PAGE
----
County commits to $15 minimum wage, lower millage rate

Alachua County Manager Michele Lieberman announced on Tuesday that during fiscal 2022 no county employee will earn less than $15 an hour.

Lieberman’s comments came during her 2022 budget presentation to the Board of County Commissioners (BOCC). The county manager is required by Florida law to present a proposed balanced budget annually to the board, which then meets several times to make amendments before the budget approval deadline of Sept. 28.

The total Alachua County revenue from all sources for the FY 2022 budget will be $202,052,212, with more than half of that amount—$129,461,412—coming from property tax revenue.

Lieberman noted that coming out of the longest running state of emergency ever issued in Alachua County made for challenges in the budget process, but the infusion of $46.9 million in CARES Act funds and the $52 million in upcoming American Rescue Plan (ARP) funds is paving the way for the county to take care of infrastructure investments for years to come.

Lieberman also made a second significant announcement: For the fifth consecutive year, the county will reduce its millage rate. It will go from 7.8925 to 7.8662.

“Thanks to our prudent and responsible financial planning over many years, we can implement this decision while continuing to provide the same level of excellent programs and services,” she said.

Lieberman recommended not increasing the MSTU law enforcement millage rate, the county’s stormwater fee, or to the solid waste assessment.

“After maintaining the county’s fire assessment at the same rate for two consecutive years following its implementation, I am recommending a modest increase to the fire assessment for tier 1 from $83.40 to $90.69 and for tier 2 from $7.63 to $8.31,” Lieberman said.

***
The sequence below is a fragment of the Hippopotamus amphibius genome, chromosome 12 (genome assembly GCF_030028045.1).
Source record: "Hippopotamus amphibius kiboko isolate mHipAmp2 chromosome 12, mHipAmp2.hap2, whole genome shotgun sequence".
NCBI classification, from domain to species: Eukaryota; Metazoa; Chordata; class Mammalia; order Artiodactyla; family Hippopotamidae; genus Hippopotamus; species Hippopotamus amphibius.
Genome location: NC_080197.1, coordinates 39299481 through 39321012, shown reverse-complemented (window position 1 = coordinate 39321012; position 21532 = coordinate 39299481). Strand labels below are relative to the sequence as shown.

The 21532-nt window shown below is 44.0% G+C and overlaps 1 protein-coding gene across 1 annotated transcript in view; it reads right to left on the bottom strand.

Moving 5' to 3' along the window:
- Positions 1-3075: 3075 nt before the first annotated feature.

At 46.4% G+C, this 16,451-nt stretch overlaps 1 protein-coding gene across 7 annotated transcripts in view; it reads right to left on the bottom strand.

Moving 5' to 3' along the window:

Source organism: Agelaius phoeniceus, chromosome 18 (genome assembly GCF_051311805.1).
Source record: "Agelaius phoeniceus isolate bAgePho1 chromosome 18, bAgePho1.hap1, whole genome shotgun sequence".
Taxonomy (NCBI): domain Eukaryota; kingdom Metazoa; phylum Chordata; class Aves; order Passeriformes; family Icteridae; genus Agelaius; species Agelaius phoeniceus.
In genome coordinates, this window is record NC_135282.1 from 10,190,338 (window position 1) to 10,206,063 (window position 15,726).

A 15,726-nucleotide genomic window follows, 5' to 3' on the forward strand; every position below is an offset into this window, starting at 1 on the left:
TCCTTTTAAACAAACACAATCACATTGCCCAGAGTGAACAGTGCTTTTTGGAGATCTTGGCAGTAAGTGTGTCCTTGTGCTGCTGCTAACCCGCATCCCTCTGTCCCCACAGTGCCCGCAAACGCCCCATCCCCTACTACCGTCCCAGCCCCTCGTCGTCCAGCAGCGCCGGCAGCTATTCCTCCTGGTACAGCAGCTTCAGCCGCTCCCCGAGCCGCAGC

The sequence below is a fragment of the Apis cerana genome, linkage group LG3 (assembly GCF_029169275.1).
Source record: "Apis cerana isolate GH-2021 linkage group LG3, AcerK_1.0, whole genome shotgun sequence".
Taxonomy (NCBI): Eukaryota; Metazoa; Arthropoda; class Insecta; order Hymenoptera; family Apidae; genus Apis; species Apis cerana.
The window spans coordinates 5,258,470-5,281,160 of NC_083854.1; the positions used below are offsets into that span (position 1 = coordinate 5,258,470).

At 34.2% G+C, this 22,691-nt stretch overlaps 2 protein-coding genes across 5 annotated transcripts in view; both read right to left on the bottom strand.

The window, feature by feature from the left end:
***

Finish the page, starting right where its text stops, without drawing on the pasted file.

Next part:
Lieberman said the county has been working for years on the issue of living wages for staff.

“It is with great pride that we can say that this year we will reach that $15 an hour goal,” she said. “I am recommending this increase for all county, constitutional and judicial employees that are funded by the county.”

Lieberman also announced the desire to provide all non-bargaining employees an across the board cost-of-living-adjustment (COLA) increase, which includes an equivalent level of funding for employees of the constitutional and judicial officers as well.

“I recommend that we set aside a comparable level of funding for bargaining unit employees,” she said.

As Lieberman handed the 451- page budget over to the BOCC she said that this is the beginning of a discussion that will result in the alignment of staff efforts and the priorities spelled out in the BOCC’s strategic plan.

“We will have multiple discussions and meetings with you.”

Lieberman said about scheduled budget meetings between now and the Sept. 28th adoption deadline.

“We will listen carefully to your budget discussions and directions so that the final budget reflects the board’s goals and strategies.”

County Commission Chair Ken Cornell told Lieberman, “Great job. It is now in our hands, we will try not to mess it up. “

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